Posts Tagged ‘Larry Householder’

Imagine

July 26, 2020

“Systemic”, “structural” these are two words increasingly used today, especially in light of the Black Lives Matter movement and racism. Most people don’t “see” it. Recent news reporting by Kent Mallett for the Newark Advocate (7-25-20) gives a thumbnail totality of the terms, almost like a little snow globe – a complete environment. Entitled “Fraizer says he’d won Ohio House seat without Householder’s money”, it is accompanied by a photo of Mark Fraizer (and family) being sworn in by Larry Householder as the new 71stDistrict House Representative (why, there’s Bill Seitz in the background!). Householder (and others) are now caught up in Federal charges of a huge bribery scheme with regards to HB6 and the nuclear/coal energy bailout; an involved scheme complicated by money being moved around through PACs and lobbies to fund primary races of candidates who would ultimately support Householder as chair of the Ohio House and thereby insure passage of HB6, et al. Hence Fraizer’s pontificating on eschewing Householder’s monetary support as well as claiming the need for a repeal of HB6 in a separate op ed (7-26-20, Newark Advocate). But that’s the whole point, Mark. The money was spent on getting you elected, which you barely managed to do. Analysis finds context is needed to realize the entire snow globe environment (when you shake it, money appears to float down on the appropriate candidates). Fraizer can self righteously point out that little Licking County Republican funding propelled his candidacy. It was, after all, a GOP primary. But as the convoluted bribery scheme manifests through performance, that’s not the way the system works. The structure of “party funding”, for both parties, involves marginal local funding expenditure with the bulk of money contributed to the local party being forwarded to the central Ohio party. In turn this central party can match the funds with private interests (or PACs, undisclosed “dark money”, etc.) to cherry pick which races and candidates are vital to furthering the party’s interest (and which should be denied for being uppity populists). In turn these enhanced funds can be used to purchase negative ads, directly or indirectly assaulting the favored candidate’s primary opponent. All of which Mark Fraizer can sanctimoniously deny, the negative ads, as being funded by his candidacy. “They come from outside the district.” (hand washing optional) Which ultimately leads up to being sworn in by the House Speaker, who’s bidding the newly elected candidate won’t bother to challenge. That’s the legitimate version which ultimately corrupts into the pay to play scheme Larry Householder is accused of benefitting from. It is systemic, structural in the way it displaces ownership (accountability) of funding and power in order to manage who and what represents citizens through party control. Troy Balderson’s election would be another snow globe structure of displaced power and campaign financing. Now imagine all this as a system or structure to maintain racial supremacy…

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Oh How Time Does Tell

June 7, 2019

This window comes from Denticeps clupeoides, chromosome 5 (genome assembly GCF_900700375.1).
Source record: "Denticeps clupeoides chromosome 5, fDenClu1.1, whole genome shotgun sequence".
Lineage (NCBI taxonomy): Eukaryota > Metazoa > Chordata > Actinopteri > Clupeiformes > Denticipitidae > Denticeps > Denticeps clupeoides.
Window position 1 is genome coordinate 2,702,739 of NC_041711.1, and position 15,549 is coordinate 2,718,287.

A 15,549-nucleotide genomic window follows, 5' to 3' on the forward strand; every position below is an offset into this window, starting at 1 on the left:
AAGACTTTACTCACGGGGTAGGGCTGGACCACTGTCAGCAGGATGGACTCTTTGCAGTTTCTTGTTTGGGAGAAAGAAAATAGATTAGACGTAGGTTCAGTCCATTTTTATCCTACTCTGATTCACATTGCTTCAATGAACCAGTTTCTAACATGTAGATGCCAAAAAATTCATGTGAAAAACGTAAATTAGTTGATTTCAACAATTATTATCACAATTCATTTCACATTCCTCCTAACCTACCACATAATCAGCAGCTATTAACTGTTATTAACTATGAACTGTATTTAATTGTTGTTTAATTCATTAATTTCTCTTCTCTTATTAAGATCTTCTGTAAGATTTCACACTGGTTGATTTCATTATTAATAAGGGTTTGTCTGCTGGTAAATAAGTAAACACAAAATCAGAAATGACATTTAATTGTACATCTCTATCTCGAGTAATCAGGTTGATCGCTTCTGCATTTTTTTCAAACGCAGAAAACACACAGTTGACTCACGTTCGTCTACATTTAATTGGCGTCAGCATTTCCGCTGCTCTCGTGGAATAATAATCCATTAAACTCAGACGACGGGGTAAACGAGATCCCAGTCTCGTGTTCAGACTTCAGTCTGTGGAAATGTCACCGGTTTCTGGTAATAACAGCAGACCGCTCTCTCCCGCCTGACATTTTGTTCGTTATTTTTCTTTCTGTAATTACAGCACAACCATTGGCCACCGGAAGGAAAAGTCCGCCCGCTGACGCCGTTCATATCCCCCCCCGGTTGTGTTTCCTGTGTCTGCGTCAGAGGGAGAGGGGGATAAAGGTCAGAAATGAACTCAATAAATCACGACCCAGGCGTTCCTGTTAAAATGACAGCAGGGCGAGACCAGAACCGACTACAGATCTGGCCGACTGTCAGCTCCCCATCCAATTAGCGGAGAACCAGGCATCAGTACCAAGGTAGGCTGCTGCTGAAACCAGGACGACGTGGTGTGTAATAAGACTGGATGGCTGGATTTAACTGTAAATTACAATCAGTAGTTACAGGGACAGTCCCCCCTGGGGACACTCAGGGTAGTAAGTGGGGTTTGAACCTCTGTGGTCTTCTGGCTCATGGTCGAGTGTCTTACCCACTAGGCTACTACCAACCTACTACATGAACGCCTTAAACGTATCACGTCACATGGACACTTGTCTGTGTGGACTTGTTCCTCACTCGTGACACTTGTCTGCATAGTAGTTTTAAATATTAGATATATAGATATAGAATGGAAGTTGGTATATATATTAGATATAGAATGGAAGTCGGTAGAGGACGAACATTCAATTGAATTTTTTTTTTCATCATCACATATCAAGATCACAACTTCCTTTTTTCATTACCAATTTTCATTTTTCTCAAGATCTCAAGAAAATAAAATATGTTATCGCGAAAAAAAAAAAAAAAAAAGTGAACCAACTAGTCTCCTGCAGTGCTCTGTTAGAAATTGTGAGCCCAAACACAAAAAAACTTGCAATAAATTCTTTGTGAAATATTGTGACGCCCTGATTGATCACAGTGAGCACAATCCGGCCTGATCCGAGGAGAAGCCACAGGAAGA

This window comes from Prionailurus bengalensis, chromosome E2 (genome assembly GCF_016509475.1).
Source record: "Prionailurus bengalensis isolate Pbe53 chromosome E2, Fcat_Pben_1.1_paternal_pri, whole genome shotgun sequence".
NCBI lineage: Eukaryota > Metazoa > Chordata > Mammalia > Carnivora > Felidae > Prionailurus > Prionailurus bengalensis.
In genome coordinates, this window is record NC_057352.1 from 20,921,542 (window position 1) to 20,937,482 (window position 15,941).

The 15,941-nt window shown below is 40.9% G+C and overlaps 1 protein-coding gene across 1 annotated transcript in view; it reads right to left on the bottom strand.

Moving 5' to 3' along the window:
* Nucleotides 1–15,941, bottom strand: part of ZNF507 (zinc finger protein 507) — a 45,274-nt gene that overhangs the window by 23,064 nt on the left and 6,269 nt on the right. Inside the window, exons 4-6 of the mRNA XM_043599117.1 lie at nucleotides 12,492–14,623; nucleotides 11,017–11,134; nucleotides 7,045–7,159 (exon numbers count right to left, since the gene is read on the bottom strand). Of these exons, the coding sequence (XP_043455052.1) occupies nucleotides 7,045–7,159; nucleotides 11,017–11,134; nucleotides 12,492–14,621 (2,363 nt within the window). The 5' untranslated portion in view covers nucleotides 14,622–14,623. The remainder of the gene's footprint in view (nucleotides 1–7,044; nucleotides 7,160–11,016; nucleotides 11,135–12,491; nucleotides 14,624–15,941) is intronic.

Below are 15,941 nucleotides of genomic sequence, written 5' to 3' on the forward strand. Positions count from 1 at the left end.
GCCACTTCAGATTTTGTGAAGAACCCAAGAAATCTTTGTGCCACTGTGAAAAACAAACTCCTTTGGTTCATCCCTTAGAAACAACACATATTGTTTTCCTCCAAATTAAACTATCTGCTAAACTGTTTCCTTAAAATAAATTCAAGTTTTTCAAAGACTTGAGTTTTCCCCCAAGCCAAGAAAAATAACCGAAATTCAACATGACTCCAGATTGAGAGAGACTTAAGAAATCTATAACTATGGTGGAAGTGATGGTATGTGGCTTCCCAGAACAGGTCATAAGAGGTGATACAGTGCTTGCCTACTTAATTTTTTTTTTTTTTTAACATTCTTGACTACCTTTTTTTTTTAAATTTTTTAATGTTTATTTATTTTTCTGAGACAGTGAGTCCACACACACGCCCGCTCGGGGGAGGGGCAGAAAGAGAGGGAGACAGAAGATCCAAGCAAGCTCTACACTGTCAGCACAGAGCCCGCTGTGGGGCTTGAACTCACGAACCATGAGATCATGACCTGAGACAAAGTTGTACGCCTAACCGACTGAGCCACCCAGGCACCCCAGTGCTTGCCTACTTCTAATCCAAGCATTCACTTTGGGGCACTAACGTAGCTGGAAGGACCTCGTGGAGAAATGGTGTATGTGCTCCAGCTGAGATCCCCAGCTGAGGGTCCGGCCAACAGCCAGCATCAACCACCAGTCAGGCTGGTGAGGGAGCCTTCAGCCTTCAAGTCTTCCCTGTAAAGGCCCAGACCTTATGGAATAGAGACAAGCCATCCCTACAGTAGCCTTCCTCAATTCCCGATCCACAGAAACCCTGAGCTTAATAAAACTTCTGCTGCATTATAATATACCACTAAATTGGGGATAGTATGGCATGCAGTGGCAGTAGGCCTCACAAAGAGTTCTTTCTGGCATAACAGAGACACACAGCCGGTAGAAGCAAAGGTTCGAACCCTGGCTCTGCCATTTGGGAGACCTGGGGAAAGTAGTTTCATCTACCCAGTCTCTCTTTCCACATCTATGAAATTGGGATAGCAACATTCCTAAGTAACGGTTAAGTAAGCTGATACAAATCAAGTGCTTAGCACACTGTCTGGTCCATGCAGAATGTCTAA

This past week’s news witnessed the 75thanniversary commemoration of the D-Day invasion of Europe which precipitated the end of WWII. Along with the speeches by world leaders, and the interviews and stories of the dwindling number of surviving participants, were the archival records of the beach carnage and the iconic image of the landing craft overcrowded with GI’s opening its doors unto the gates of hell. Flying under the radar was the announcement by cleveland.com: New Ohio bill takes shot at employers who want workers vaccinated (Laura Hancock, 6-3-19). “House Bill 268 allows people to sue employers if their employment is affected by their lack of vaccinations. It’s the latest bill in the Ohio General Assembly that gives deference to the theories that immunizations are harmful, amidst a measles outbreak that is in part blamed on people believing misinformation about vaccinations. HB 268 is sponsored by Reps. Ron Hood, a Pickaway County Republican, and Bernadine Kennedy Kent, a Columbus Democrat. “It’s a freedom bill for people who are being coerced into having a vaccination, as a condition of employment,” Hood said. A similar bill has been introduced in the past, but it was only directed at people who refused to get the flu vaccination. HB 268 is for all vaccinations.” For context Hancock later includes: “In March, Ohio Rep. Don Manning, a Mahoning County Republican, introduced a bill that would require school districts to notify parents of how they can keep their child from receiving required vaccinations.” Buried deep in the article is the somewhat provocative, yet insightful: “A George Washington University study found Russian bots exploited the rifts in the American vaccination debate on Twitter – including sending out anti-vax misinformation, according to CBS News.” Also this week, Newark’s Gay Pride event met the authoritarian “keeper of the purse”, Larry Householder, resulting in the cancellation of one of its events by the risk-averse beneficiary of that purse – the Newark Public Library. The Newark Advocate devoted its weekly comment on this news in an editorial entitled Our view: We should be proud of PRIDE in Licking County (6-7-19). The editorial board cements its reasoning with the final lines: “Newark and Licking County should want to be viewed as a community that is welcoming to all. We want businesses to invest here and young professionals to see our area as a desirable place to live. Making it look like our community is intolerant to diversity will not help those efforts.” Excepting the existential alibi – “It was where I found myself at the time” – Analysis can’t help but wonder if those with the slightest ideological reasoning for their participation exited the landing crafts for the definitions of liberty, freedom and responsibility we employ today. Was the “freedom” they were willing to die for “a freedom bill for people who are being coerced into having a vaccination”, or one that was meant to help ensure the overall public good? Entering the gates of hell, did that diverse group of young people “want businesses to invest here and young professionals to see our area as a desirable place to live” or did they risk all because it was the right thing to do?